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United States Department of Agriculture

Agricultural Research Service

Research Project: Molecular Resources for the Improvement of Tropical Ornamental and Fruit Crops

Location: Tropical Plant Genetic Resources and Disease Research

Title: The hunt for Heterorhabditis in Hawaii

Authors
item Myers, Roxana
item Sipes, Brent -
item Hollingsworth, Robert

Submitted to: Journal of Nematology
Publication Type: Abstract Only
Publication Acceptance Date: July 2, 2013
Publication Date: December 31, 2013
Citation: Myers, R., B.S. Sipes, R.G. Hollingsworth. 2013. The hunt for Heterorhabditis in Hawaii. Journal of Nematology. 45(4):306.

Technical Abstract: A survey was conducted to collect Heterorhabditis spp. in natural environments in Hawaiian soils. Quarantine laws currently prevent the importation of commercial isolates of Heterorhabditis into the State of Hawaii for biological control. Documenting natural populations would strengthen the case for the introduction of these organisms and could lead to the discovery of more virulent, better adapted tropical isolates. Previous surveys in Hawaii showed endemic Heterorhabditis populations exist primarily in coastal areas so collection sites at sea level were made. Soil was collected between 5 – 30 cm deep from beneath vegetation within 100 m of the shoreline. Soil samples were placed in a 473-cc plastic container and baited with six Galleria mellonella. After one week, morbid larvae were rinsed, placed on white traps, and monitored for emerging nematodes. Of 124 sites sampled, morbid larvae were recovered from 68 samples and 24% of these sites contained some type of entomopathogenic nematode based on morphological observation. PCR was conducted on single EPN specimens using primers to amplify the ITS regions. The resulting products were sequenced and the ITS rDNA sequences compared to existing entries in GenBank. Two specimens were confirmed to be Heterorhabditis indica. Further morphological and molecular analysis will be conducted on other specimens tentatively identified as new species of Heterorhabditis and Heterorhabditoides. Penetration and infectivity assays of promising isolates will aid in determining if these natural isolates are better adapted to tropical environments than current commercially available isolates.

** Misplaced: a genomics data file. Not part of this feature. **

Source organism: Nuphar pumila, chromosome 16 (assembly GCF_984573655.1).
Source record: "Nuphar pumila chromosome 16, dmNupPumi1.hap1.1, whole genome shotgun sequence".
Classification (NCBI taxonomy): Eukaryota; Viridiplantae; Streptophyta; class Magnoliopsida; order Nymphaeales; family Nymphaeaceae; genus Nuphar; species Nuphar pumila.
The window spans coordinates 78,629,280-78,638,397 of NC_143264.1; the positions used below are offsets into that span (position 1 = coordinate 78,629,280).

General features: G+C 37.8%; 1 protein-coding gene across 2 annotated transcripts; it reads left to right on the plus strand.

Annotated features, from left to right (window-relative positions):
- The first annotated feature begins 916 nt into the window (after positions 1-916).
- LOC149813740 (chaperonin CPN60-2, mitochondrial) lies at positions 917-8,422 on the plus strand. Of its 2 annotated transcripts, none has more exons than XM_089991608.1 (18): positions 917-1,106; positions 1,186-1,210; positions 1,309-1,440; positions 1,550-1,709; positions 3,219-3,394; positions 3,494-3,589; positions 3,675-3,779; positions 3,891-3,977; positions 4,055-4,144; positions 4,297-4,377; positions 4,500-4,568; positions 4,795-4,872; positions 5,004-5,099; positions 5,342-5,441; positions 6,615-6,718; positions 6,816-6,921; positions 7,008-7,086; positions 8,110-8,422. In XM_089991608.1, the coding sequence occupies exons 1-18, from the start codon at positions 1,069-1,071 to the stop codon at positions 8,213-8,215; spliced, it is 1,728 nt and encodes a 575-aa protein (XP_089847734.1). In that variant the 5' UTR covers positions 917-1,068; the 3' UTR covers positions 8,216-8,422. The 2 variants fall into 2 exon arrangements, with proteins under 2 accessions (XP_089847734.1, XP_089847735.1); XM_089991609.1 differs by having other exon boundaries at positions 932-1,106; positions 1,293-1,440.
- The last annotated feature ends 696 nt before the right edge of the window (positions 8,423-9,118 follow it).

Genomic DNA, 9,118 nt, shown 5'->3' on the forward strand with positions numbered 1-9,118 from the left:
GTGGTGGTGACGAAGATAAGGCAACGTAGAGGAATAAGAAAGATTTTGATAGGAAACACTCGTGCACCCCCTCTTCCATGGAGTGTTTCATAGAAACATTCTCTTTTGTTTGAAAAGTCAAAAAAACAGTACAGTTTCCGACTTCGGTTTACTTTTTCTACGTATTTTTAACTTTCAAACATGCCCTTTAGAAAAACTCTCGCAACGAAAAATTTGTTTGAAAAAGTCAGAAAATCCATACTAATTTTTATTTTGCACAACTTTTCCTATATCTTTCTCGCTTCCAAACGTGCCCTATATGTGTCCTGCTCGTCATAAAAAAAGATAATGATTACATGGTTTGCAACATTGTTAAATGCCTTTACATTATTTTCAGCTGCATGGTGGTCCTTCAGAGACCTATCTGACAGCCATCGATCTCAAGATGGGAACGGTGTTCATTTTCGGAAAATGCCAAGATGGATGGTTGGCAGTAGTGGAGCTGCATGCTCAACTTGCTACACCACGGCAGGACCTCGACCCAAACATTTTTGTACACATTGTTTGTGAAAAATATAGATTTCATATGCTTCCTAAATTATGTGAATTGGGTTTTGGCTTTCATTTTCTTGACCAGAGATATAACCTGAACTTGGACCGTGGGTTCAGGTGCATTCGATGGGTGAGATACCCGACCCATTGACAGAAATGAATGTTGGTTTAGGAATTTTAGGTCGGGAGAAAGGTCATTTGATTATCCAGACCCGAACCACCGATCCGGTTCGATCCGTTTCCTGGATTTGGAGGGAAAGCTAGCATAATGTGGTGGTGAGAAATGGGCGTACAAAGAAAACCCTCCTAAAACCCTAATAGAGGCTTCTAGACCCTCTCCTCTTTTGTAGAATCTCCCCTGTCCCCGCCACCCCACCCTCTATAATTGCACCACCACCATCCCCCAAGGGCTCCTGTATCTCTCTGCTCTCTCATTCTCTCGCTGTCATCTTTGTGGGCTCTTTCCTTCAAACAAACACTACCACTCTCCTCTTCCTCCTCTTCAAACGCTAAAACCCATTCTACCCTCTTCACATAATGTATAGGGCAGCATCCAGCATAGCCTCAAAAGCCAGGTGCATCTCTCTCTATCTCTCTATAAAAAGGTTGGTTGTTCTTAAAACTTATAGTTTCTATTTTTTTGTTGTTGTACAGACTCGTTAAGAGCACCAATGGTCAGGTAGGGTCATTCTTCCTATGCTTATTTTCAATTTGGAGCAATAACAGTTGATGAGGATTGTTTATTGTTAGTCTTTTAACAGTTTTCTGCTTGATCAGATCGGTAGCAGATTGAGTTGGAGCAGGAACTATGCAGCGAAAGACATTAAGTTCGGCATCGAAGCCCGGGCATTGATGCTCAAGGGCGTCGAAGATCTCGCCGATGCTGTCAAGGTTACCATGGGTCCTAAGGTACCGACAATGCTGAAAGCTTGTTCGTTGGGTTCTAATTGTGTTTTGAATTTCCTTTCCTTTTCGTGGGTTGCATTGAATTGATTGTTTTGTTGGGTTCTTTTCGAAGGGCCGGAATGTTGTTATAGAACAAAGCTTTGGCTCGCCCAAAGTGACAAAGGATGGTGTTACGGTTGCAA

Last Modified: 9/2/2014
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